The restrictions have been so severe that 'one researcher, afraid to be quoted, had to drop a proposal for work on ricin because it required a collaborator with particular equipment', and it is unlikely that any of the researcher will 'select agent without millions of dollars of pre-paid government money. The concerns have been expressed by the sponsors as well, 'potential partners do not want to risk criminal liability if they accidentally break any rules' (Jay, 2001). According to the regulations, all the research have to necessarily meet the deadlines, in case of failure the researchers have to destroy all the samples of the selected agents, such measures are almost impossible for the labs, where there are 'thousands of samples, and such collections are important for diagnosis, drug and vaccine testing, and for tracing outbreaks' However, such policy requires revision, because it was one of the old collection which helped the investigator in the identification of the strain used. According to one of the prominent researchers, after the imposition of the regulations al the select agents have been destroyed by the clinical labs in the country, therefore all the evidences have depleted, which is expected to hinder the investigation trails, when required.
However, the regulations have failed to settle some of the discrepancies, 'the disease, which can kill people and animals, is considered a prime bio-weapon candidate, but it is also endemic in many countries in the Americas and USAMRIID is working on a vaccine' (Jay, 2001).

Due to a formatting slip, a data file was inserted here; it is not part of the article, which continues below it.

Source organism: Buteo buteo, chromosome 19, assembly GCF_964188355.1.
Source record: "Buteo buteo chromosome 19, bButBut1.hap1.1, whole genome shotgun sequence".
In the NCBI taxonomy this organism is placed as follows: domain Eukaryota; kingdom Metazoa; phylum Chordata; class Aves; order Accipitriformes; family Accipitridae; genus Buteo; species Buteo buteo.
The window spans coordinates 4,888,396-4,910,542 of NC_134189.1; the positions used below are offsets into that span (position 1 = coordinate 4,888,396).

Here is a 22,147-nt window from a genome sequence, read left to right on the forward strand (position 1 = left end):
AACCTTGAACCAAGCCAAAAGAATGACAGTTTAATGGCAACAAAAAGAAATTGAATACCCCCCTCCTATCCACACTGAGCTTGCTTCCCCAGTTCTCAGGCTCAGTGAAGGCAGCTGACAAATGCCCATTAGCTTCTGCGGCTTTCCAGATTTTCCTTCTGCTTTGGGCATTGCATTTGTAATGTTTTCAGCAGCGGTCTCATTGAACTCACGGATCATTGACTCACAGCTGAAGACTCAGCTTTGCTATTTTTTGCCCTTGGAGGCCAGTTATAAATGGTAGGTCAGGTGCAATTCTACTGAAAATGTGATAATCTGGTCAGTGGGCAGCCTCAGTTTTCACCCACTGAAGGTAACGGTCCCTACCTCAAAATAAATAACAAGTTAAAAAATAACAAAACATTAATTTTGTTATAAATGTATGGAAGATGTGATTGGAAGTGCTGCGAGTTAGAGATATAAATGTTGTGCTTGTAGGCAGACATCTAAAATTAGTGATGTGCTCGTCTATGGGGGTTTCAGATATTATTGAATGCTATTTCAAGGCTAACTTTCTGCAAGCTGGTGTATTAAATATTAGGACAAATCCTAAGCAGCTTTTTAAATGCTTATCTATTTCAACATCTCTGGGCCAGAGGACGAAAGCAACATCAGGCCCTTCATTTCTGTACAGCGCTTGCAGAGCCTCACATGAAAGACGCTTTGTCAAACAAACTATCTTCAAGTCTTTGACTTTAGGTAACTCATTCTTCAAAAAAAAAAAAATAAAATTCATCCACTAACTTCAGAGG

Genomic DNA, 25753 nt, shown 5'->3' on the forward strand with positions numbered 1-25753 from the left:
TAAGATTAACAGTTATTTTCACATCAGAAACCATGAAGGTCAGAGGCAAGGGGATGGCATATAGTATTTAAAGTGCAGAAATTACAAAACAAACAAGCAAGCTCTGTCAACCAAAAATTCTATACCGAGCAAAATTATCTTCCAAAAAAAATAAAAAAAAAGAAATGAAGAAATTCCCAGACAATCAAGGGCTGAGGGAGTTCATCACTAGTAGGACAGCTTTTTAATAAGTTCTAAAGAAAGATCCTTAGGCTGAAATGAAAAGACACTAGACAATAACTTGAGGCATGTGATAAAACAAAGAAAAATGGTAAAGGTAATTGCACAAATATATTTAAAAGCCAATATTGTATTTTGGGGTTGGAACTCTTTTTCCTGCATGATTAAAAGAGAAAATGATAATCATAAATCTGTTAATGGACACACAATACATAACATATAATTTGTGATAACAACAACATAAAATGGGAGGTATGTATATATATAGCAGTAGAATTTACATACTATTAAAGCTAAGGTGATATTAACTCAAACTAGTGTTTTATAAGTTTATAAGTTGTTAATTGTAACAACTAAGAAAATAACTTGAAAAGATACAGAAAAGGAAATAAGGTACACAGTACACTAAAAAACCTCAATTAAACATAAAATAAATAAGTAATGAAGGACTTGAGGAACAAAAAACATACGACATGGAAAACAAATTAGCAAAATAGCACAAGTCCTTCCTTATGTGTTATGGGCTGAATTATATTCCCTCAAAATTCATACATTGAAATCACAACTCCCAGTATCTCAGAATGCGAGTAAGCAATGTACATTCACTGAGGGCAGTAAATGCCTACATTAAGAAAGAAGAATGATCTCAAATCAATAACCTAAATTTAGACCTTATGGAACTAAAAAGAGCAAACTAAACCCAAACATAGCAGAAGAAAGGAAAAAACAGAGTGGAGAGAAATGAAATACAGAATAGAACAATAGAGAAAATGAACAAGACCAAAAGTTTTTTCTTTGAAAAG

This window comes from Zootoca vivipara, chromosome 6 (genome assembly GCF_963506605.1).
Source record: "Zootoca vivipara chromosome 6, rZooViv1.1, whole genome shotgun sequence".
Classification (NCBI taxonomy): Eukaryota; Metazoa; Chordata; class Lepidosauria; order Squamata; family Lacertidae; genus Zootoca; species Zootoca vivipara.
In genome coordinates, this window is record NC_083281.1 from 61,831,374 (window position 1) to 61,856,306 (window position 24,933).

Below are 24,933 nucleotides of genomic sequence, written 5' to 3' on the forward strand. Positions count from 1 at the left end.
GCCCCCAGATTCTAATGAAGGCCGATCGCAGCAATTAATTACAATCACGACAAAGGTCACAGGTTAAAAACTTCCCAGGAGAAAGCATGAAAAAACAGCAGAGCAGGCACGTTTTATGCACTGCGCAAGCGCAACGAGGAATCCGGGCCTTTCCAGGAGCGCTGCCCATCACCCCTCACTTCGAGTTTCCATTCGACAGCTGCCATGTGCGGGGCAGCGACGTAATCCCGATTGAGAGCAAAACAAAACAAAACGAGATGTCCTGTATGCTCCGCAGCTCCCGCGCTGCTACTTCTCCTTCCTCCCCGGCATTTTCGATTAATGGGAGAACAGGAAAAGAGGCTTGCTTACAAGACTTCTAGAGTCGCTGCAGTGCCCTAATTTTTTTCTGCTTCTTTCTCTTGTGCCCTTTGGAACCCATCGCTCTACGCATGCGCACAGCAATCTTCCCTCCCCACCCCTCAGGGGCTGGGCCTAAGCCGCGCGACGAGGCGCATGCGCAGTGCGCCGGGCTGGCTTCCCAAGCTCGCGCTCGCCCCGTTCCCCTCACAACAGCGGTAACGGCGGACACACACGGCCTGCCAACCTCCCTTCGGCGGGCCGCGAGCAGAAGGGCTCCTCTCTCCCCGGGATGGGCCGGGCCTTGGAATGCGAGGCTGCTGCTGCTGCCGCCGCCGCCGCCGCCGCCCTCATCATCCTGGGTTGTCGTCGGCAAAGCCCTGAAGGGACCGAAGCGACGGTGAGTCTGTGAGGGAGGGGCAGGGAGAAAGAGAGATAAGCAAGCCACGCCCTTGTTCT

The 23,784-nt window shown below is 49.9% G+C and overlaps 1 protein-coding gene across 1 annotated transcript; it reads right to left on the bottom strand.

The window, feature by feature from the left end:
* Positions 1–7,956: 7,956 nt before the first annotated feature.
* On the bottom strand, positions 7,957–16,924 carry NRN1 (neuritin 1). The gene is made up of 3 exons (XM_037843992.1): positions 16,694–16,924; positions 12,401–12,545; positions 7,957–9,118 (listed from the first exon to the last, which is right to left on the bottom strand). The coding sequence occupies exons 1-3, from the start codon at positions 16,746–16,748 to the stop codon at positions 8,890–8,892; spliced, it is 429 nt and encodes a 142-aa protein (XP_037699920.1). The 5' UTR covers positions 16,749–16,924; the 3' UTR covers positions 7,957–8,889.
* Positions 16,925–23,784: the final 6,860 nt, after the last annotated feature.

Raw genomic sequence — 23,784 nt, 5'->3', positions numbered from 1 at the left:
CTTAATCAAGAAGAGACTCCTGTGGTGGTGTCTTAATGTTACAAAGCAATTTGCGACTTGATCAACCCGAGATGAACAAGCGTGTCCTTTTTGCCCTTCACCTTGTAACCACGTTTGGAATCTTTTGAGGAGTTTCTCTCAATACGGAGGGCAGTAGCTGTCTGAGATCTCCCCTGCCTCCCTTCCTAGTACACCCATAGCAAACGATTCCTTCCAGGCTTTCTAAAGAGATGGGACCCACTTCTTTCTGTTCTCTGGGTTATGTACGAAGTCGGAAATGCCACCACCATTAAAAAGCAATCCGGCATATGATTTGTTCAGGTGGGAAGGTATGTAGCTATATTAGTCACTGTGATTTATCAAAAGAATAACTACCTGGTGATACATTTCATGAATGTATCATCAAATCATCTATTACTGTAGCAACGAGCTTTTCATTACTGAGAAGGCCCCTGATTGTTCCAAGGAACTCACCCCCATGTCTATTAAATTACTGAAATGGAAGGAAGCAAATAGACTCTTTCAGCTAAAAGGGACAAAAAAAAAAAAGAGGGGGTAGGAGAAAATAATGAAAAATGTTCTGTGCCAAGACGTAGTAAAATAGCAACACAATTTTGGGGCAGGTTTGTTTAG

The government has introduced an extensive government background check, which is fundamental. The check is essential else researchers have been excluded from their labs; the process have been condemned by the scientific community, therefore 'partly because of initial understaffing, the Federal Bureau of Investigation has not yet approved many staff'. The regulation is applicable on 'government scientists who already have high-level security clearances'. The Congress and Federal agencies are committed towards increase of 'regulations on chemicals, biological materials and related equipment for law enforcement and anti-terrorism purposes, rather than only for the traditional personal safety purposes, and there is an increase in the scope and type of laws and regulations governing transfer of biological materials and related equipment'. It is believed that the imposition of such restrictions will influence the academic research on chemicals and biological, 'as the life sciences are among the fastest growing areas of academic research'.
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Anthony Kubaik. Stages of Terror: terrorism, Ideology, and Coercion as theatre History. 2000. Pp. 154.
Jamie Lewis Keith. Regulation of Biological Materials under Export Controls and Bioterrorism Laws. University of Florida Press. 2003.
Debora MacKenzie. U.S. crackdown on Bio-Terror is backfiring. New Scientist Publication. November 2003.
Kent. Roach, Victor Vridar Ramraj. Global Anti-Terrorism Law and Policy. Cambridge University Press. 2005.
Carl Quimby Christol. International Law and U.S. Foreign Policy. University Press of America. 2004.
Jenny Hocking. Terror Laws: Asio, Counter-Terrorism and the Threat to Democracy. UNSW Press. 2004.
Barry Rubin, Judith Colp Rubin. Anti-American Terrorism and the Middle East: A Documentary Reader. Oxford University Press U.S.. 2002.
Robyn L. Pangi, Arnold M. Howitt. Countering Terrorism:: Dimensions of Preparedness. 2003. MIT Press. pp. 341.
Jay P. Farrington. Domestic Terrorism. 2001. Xlibris Corporation. pp. 84.
Robert M. Pallitto, William G. Weaver. Presidential Secrecy and the Law. 2007. JHU Press.
Christian Walter. Terrorism as a Challenge for National and International Law. 2004.…